A new study has revealed that people with high blood pressure who take all their anti-hypertensive medication at one go at bedtime have better-controlled blood pressure and a significantly lower risk of death or illness caused by heart or blood vessel problems as compared to those who take their medication in the morning.
Furthermore, there are no studies showing that treating hypertension in the morning improves the reduction in the risk of cardiovascular disease.
Patients who routinely take their anti-hypertensive medication at bedtime, as opposed to when they wake up, have better-controlled blood pressure and, most importantly, a significantly decreased risk of death or illness from heart and blood vessel problems.
Between 2008 and 2018, 10,614 men and 8,470 women of Caucasian Spanish origin, aged 18 or over, who had been diagnosed with hypertension by means of ambulatory blood pressure monitoring, were recruited to the trial. They had to adhere to a routine of daytime activity and night-time sleep, which means that it is not possible to say if the study findings apply to people working night shifts.
Doctors took the patients’ blood pressure when they joined the study and at each subsequent clinic visit. Ambulatory blood pressure monitoring over a 48-hour period took place after each clinic visit and at least once a year. This gave doctors accurate information on average blood pressures over the 48 hours, including how much blood pressure decreased or ‘dipped’ while the patients were asleep.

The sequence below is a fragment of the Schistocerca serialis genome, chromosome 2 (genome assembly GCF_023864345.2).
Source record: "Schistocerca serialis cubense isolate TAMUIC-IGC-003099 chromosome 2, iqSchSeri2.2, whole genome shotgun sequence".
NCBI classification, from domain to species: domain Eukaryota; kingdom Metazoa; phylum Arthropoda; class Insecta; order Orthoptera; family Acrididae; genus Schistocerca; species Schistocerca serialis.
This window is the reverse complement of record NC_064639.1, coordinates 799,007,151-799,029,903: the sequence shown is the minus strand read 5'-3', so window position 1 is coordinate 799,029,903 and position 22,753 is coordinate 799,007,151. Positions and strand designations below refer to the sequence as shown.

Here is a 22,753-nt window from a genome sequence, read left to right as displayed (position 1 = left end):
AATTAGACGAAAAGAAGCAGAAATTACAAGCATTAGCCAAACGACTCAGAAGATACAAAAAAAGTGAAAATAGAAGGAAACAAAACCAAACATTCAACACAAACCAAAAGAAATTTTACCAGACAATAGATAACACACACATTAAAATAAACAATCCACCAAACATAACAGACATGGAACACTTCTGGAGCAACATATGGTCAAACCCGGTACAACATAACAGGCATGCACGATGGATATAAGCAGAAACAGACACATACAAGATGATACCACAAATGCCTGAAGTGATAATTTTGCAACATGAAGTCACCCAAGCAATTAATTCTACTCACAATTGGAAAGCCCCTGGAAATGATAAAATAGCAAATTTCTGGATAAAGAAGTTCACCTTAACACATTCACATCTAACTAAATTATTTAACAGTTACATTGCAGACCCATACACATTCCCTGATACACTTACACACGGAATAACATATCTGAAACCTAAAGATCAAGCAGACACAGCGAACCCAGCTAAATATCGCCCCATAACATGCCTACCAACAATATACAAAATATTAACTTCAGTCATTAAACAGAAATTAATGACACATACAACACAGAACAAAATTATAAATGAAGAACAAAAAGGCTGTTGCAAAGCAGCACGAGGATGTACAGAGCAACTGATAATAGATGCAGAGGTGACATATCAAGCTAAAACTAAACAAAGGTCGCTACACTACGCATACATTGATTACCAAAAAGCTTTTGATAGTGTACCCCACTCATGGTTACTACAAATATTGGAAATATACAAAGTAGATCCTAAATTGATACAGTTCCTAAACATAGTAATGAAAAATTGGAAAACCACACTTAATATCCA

Data from ambulatory blood pressure monitoring showed that patients taking their medication at bedtime had significantly lower average blood pressure both at night and during the day, and their blood pressure dipped more at night when compared with patients taking their medication on waking.
A progressive decrease in night-time systolic blood pressure during the follow-up period was the most significant predictor of a reduced risk of cardiovascular disease.
Accordingly, round-the-clock ambulatory blood pressure monitoring should be the recommended way to diagnose true arterial hypertension and to assess the risk of cardiovascular disease.
In addition, decreasing the average systolic blood pressure while asleep and increasing the sleep-time relative decline in blood pressure towards morning.